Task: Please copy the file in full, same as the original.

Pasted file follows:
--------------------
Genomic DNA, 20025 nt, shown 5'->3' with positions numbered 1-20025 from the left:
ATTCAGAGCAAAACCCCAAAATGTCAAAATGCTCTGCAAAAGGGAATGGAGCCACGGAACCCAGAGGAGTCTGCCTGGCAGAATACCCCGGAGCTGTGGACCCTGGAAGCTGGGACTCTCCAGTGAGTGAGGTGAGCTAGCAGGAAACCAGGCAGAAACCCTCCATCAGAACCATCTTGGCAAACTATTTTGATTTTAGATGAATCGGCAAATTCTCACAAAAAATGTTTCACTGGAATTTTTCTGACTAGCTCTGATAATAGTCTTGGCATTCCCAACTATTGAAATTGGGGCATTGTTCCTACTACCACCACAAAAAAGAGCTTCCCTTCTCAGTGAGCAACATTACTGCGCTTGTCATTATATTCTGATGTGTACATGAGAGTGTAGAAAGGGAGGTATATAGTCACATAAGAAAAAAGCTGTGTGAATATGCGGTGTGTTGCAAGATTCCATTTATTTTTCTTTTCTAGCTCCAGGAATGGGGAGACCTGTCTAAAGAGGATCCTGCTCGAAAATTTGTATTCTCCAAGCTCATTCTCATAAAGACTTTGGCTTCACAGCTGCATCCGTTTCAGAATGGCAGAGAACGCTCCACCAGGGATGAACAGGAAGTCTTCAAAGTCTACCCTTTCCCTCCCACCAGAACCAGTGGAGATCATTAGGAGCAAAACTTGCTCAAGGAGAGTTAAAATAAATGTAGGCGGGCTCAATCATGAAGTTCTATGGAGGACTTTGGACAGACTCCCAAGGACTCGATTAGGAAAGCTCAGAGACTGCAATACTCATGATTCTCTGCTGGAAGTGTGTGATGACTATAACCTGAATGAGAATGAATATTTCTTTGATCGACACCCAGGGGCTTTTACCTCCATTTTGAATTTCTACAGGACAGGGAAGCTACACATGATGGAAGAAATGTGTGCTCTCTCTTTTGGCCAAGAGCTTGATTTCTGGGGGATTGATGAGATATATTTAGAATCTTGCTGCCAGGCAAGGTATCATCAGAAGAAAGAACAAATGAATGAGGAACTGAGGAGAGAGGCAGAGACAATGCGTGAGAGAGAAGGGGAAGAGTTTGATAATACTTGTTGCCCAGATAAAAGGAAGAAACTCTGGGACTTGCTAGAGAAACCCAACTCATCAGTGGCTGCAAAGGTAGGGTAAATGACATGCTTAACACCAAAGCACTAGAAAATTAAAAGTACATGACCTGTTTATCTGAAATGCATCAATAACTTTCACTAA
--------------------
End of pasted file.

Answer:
Genomic DNA, 20025 nt, shown 5'->3' with positions numbered 1-20025 from the left:
ATTCAGAGCAAAACCCCAAAATGTCAAAATGCTCTGCAAAAGGGAATGGAGCCACGGAACCCAGAGGAGTCTGCCTGGCAGAATACCCCGGAGCTGTGGACCCTGGAAGCTGGGACTCTCCAGTGAGTGAGGTGAGCTAGCAGGAAACCAGGCAGAAACCCTCCATCAGAACCATCTTGGCAAACTATTTTGATTTTAGATGAATCGGCAAATTCTCACAAAAAATGTTTCACTGGAATTTTTCTGACTAGCTCTGATAATAGTCTTGGCATTCCCAACTATTGAAATTGGGGCATTGTTCCTACTACCACCACAAAAAAGAGCTTCCCTTCTCAGTGAGCAACATTACTGCGCTTGTCATTATATTCTGATGTGTACATGAGAGTGTAGAAAGGGAGGTATATAGTCACATAAGAAAAAAGCTGTGTGAATATGCGGTGTGTTGCAAGATTCCATTTATTTTTCTTTTCTAGCTCCAGGAATGGGGAGACCTGTCTAAAGAGGATCCTGCTCGAAAATTTGTATTCTCCAAGCTCATTCTCATAAAGACTTTGGCTTCACAGCTGCATCCGTTTCAGAATGGCAGAGAACGCTCCACCAGGGATGAACAGGAAGTCTTCAAAGTCTACCCTTTCCCTCCCACCAGAACCAGTGGAGATCATTAGGAGCAAAACTTGCTCAAGGAGAGTTAAAATAAATGTAGGCGGGCTCAATCATGAAGTTCTATGGAGGACTTTGGACAGACTCCCAAGGACTCGATTAGGAAAGCTCAGAGACTGCAATACTCATGATTCTCTGCTGGAAGTGTGTGATGACTATAACCTGAATGAGAATGAATATTTCTTTGATCGACACCCAGGGGCTTTTACCTCCATTTTGAATTTCTACAGGACAGGGAAGCTACACATGATGGAAGAAATGTGTGCTCTCTCTTTTGGCCAAGAGCTTGATTTCTGGGGGATTGATGAGATATATTTAGAATCTTGCTGCCAGGCAAGGTATCATCAGAAGAAAGAACAAATGAATGAGGAACTGAGGAGAGAGGCAGAGACAATGCGTGAGAGAGAAGGGGAAGAGTTTGATAATACTTGTTGCCCAGATAAAAGGAAGAAACTCTGGGACTTGCTAGAGAAACCCAACTCATCAGTGGCTGCAAAGGTAGGGTAAATGACATGCTTAACACCAAAGCACTAGAAAATTAAAAGTACATGACCTGTTTATCTGAAATGCATCAATAACTTTCACTAA